State legislators discuss saving tourism industry at Walla Walla meetingPosted: Updated:
WALLA WALLA, Wash.-- Lieutenant Governor Brad Owen came to Walla Walla Tuesday to meet with a group of legislators from across the state. They're concerned about the future of Washington's tourism industry that's has taken a big blow from budget cuts.
Legislators and tourism officials came together today to find ways to keep our tourism industry prospering after the state's tourism office was cut last year. They met at Walla Walla Community College. They chose Walla Walla because it has successfully found new ways to draw tourists.
Tourism is big bucks for Washington and officials in government and tourism realize our state can't afford to let it slip away. The Legislative Committee on Economic Development and International Relations met in Walla Walla to make it a priority.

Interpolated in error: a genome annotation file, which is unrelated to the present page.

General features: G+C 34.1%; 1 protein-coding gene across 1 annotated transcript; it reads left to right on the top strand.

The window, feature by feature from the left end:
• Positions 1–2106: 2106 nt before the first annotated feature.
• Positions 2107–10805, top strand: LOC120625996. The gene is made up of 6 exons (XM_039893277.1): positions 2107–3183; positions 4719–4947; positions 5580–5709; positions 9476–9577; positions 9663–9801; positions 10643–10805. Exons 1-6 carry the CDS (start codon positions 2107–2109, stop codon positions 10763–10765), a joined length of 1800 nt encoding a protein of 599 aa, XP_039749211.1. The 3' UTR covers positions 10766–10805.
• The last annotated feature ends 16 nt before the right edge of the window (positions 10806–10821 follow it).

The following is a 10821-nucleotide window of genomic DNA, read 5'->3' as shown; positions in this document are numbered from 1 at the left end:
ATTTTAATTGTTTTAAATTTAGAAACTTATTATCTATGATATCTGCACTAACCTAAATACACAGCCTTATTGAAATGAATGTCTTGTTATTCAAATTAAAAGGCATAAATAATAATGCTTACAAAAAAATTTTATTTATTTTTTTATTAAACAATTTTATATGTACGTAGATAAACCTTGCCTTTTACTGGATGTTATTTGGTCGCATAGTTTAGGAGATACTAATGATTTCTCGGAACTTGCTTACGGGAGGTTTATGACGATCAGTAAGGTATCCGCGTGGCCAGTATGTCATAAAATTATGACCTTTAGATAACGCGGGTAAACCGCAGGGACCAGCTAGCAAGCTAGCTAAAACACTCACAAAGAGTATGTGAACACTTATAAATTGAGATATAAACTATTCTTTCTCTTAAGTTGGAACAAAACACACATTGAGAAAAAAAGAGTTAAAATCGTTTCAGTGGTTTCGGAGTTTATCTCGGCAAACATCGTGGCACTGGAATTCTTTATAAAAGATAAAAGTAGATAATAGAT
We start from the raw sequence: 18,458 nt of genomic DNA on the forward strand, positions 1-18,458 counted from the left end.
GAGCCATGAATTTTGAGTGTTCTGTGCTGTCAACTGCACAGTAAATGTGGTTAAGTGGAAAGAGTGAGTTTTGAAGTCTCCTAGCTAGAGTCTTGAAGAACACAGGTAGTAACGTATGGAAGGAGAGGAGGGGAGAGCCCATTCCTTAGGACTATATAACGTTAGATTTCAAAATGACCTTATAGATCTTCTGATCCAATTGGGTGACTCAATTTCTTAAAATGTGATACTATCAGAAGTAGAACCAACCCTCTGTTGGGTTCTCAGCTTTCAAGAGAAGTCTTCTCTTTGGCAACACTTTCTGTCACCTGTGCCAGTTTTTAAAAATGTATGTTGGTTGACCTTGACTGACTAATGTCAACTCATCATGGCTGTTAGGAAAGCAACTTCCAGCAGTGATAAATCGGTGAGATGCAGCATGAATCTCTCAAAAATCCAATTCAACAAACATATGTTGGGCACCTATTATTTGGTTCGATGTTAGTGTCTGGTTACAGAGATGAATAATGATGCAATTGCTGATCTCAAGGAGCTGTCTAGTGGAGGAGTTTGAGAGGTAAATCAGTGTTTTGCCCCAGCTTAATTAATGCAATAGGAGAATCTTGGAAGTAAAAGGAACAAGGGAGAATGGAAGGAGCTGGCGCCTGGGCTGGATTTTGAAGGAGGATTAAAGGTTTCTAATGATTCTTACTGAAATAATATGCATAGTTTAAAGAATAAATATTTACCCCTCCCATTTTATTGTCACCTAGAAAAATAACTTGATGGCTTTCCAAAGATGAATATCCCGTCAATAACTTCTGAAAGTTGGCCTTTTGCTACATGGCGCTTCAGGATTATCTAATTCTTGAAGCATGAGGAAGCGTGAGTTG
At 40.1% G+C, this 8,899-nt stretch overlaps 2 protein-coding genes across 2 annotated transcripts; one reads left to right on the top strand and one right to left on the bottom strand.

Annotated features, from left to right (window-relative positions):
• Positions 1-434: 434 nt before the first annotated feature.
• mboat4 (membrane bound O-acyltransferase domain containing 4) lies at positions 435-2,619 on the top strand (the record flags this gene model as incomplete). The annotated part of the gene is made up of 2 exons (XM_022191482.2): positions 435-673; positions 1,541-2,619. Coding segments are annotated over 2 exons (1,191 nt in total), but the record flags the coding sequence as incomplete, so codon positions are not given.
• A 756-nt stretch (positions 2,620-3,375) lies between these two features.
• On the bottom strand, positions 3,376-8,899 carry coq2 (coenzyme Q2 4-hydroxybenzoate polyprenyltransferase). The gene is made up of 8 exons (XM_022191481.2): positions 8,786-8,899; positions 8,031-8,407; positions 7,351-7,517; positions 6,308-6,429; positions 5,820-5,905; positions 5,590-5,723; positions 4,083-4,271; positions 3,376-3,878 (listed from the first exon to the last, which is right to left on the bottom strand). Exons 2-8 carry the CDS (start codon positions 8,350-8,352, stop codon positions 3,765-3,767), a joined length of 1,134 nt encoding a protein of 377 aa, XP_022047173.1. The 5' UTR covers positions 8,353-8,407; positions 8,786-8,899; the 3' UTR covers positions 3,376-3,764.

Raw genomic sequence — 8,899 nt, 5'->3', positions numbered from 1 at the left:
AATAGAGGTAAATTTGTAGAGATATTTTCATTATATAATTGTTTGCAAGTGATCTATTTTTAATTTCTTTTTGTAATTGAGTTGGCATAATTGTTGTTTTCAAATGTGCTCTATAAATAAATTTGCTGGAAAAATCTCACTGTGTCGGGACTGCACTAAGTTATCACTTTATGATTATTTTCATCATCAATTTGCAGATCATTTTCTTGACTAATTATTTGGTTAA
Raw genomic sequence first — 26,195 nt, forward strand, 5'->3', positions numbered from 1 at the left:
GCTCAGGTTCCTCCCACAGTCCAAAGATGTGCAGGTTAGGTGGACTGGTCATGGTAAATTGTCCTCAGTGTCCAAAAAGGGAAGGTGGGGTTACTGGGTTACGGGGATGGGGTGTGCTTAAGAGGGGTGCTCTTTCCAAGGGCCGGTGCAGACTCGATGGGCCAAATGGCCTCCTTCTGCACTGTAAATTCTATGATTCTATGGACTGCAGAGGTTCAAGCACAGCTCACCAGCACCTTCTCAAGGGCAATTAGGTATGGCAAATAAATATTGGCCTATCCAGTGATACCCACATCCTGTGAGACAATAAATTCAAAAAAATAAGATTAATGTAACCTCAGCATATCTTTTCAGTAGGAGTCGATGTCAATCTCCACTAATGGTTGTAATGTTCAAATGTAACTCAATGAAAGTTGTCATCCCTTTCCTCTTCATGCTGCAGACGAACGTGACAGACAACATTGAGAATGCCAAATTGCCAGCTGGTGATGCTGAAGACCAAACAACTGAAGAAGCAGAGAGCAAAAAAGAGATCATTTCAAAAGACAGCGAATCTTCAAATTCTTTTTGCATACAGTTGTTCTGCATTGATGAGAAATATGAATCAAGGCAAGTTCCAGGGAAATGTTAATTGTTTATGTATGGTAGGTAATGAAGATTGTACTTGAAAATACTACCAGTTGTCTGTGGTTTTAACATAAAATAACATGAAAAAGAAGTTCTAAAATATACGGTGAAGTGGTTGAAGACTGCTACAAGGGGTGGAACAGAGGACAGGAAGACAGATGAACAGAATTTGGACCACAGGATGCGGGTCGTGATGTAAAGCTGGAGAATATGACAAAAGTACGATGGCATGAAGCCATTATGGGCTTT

State Senator Mike Hewitt, is focusing in keeping tourism strong here.
"It's the fourth largest industry in the state of Washington. We want to make sure we take care of it. I'm a little dismayed we had to let tourism go," says Hewitt.
Lt. Gov. Owen says that the state isn't really saving money by cutting the tourism office from the budget.
"People come from around the world here. The numbers are staggering. So it's not a cost to the state. What we need to recognize is that it's an investment that returns us money into the cost. It more than pays for itself," says Owen.
The tourism industry went down with the economy, but legislators aren't willing let go of it just yet.
"Allow the industry to be the executive director of the effort. Let the state be a partner but be a significant partner in investing in the promotion of the state of Washington," says Owen.
"We just have to go back and be more of an advocate in the legislature for how valuable tourism is for the entire state of Washington," says Hewitt.
Walla Walla is serving as an example of a region that's successfully growing tourism through promoting their wine country by bringing both government and tourism industries together.
"Really the thing I think we've shown here today is that Walla Walla is leading the way in collaboration," says Hewitt.